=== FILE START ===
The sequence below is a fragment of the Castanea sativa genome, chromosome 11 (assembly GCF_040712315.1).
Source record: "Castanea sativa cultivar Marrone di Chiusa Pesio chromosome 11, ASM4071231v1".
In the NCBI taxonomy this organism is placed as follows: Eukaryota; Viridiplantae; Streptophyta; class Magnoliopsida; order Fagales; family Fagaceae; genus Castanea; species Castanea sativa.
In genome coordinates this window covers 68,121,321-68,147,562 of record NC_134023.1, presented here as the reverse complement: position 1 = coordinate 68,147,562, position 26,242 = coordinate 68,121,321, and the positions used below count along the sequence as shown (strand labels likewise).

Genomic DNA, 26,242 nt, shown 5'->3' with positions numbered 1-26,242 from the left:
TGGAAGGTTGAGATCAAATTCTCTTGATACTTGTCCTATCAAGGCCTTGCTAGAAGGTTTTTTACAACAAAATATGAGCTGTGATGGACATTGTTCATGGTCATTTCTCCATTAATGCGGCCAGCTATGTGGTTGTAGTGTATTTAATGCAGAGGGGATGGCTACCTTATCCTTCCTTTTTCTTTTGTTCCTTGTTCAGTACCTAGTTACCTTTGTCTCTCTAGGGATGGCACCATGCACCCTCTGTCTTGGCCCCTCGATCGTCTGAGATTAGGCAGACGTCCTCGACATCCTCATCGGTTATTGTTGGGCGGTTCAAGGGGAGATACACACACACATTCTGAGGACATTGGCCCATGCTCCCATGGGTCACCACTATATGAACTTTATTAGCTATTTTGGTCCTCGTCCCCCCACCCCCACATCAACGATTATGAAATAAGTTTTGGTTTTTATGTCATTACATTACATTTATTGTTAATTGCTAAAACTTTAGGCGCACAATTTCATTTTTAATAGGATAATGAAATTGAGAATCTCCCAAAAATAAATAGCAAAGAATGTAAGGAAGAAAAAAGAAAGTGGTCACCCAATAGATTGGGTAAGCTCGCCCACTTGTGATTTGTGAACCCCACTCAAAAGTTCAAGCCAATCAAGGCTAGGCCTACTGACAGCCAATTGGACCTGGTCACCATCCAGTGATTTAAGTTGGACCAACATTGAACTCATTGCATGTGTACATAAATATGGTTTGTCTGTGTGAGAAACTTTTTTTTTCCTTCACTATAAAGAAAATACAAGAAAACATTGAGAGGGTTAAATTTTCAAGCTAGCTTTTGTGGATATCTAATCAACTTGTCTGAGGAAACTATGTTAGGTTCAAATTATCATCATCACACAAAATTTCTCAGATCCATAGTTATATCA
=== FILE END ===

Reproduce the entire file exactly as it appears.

The sequence below is a fragment of the Castanea sativa genome, chromosome 11 (assembly GCF_040712315.1).
Source record: "Castanea sativa cultivar Marrone di Chiusa Pesio chromosome 11, ASM4071231v1".
In the NCBI taxonomy this organism is placed as follows: Eukaryota; Viridiplantae; Streptophyta; class Magnoliopsida; order Fagales; family Fagaceae; genus Castanea; species Castanea sativa.
In genome coordinates this window covers 68,121,321-68,147,562 of record NC_134023.1, presented here as the reverse complement: position 1 = coordinate 68,147,562, position 26,242 = coordinate 68,121,321, and the positions used below count along the sequence as shown (strand labels likewise).

Genomic DNA, 26,242 nt, shown 5'->3' with positions numbered 1-26,242 from the left:
TGGAAGGTTGAGATCAAATTCTCTTGATACTTGTCCTATCAAGGCCTTGCTAGAAGGTTTTTTACAACAAAATATGAGCTGTGATGGACATTGTTCATGGTCATTTCTCCATTAATGCGGCCAGCTATGTGGTTGTAGTGTATTTAATGCAGAGGGGATGGCTACCTTATCCTTCCTTTTTCTTTTGTTCCTTGTTCAGTACCTAGTTACCTTTGTCTCTCTAGGGATGGCACCATGCACCCTCTGTCTTGGCCCCTCGATCGTCTGAGATTAGGCAGACGTCCTCGACATCCTCATCGGTTATTGTTGGGCGGTTCAAGGGGAGATACACACACACATTCTGAGGACATTGGCCCATGCTCCCATGGGTCACCACTATATGAACTTTATTAGCTATTTTGGTCCTCGTCCCCCCACCCCCACATCAACGATTATGAAATAAGTTTTGGTTTTTATGTCATTACATTACATTTATTGTTAATTGCTAAAACTTTAGGCGCACAATTTCATTTTTAATAGGATAATGAAATTGAGAATCTCCCAAAAATAAATAGCAAAGAATGTAAGGAAGAAAAAAGAAAGTGGTCACCCAATAGATTGGGTAAGCTCGCCCACTTGTGATTTGTGAACCCCACTCAAAAGTTCAAGCCAATCAAGGCTAGGCCTACTGACAGCCAATTGGACCTGGTCACCATCCAGTGATTTAAGTTGGACCAACATTGAACTCATTGCATGTGTACATAAATATGGTTTGTCTGTGTGAGAAACTTTTTTTTTCCTTCACTATAAAGAAAATACAAGAAAACATTGAGAGGGTTAAATTTTCAAGCTAGCTTTTGTGGATATCTAATCAACTTGTCTGAGGAAACTATGTTAGGTTCAAATTATCATCATCACACAAAATTTCTCAGATCCATAGTTATATCA